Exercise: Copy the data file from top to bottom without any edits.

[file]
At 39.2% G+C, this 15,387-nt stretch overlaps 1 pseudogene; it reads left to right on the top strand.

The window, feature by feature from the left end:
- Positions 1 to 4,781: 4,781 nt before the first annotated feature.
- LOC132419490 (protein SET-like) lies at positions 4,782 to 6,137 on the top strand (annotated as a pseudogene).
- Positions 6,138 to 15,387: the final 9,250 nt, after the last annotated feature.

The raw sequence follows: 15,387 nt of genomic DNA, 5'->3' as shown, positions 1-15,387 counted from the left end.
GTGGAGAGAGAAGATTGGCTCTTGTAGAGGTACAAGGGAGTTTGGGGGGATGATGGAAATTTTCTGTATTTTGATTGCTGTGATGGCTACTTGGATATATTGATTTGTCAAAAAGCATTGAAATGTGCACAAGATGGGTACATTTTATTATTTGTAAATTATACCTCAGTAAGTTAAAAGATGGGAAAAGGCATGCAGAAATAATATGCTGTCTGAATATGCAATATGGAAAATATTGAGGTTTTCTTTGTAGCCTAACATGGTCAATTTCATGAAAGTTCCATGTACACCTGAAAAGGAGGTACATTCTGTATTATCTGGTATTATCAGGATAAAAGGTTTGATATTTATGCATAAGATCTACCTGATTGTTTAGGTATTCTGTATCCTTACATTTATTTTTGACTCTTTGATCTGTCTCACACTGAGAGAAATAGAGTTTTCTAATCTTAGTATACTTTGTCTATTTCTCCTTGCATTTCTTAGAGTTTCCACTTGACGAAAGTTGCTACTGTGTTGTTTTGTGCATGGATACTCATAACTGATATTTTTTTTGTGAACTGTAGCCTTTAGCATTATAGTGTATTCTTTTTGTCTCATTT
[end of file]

At 39.2% G+C, this 15,387-nt stretch overlaps 1 pseudogene; it reads left to right on the top strand.

The window, feature by feature from the left end:
- Positions 1 to 4,781: 4,781 nt before the first annotated feature.
- LOC132419490 (protein SET-like) lies at positions 4,782 to 6,137 on the top strand (annotated as a pseudogene).
- Positions 6,138 to 15,387: the final 9,250 nt, after the last annotated feature.

The raw sequence follows: 15,387 nt of genomic DNA, 5'->3' as shown, positions 1-15,387 counted from the left end.
GTGGAGAGAGAAGATTGGCTCTTGTAGAGGTACAAGGGAGTTTGGGGGGATGATGGAAATTTTCTGTATTTTGATTGCTGTGATGGCTACTTGGATATATTGATTTGTCAAAAAGCATTGAAATGTGCACAAGATGGGTACATTTTATTATTTGTAAATTATACCTCAGTAAGTTAAAAGATGGGAAAAGGCATGCAGAAATAATATGCTGTCTGAATATGCAATATGGAAAATATTGAGGTTTTCTTTGTAGCCTAACATGGTCAATTTCATGAAAGTTCCATGTACACCTGAAAAGGAGGTACATTCTGTATTATCTGGTATTATCAGGATAAAAGGTTTGATATTTATGCATAAGATCTACCTGATTGTTTAGGTATTCTGTATCCTTACATTTATTTTTGACTCTTTGATCTGTCTCACACTGAGAGAAATAGAGTTTTCTAATCTTAGTATACTTTGTCTATTTCTCCTTGCATTTCTTAGAGTTTCCACTTGACGAAAGTTGCTACTGTGTTGTTTTGTGCATGGATACTCATAACTGATATTTTTTTTGTGAACTGTAGCCTTTAGCATTATAGTGTATTCTTTTTGTCTCATTT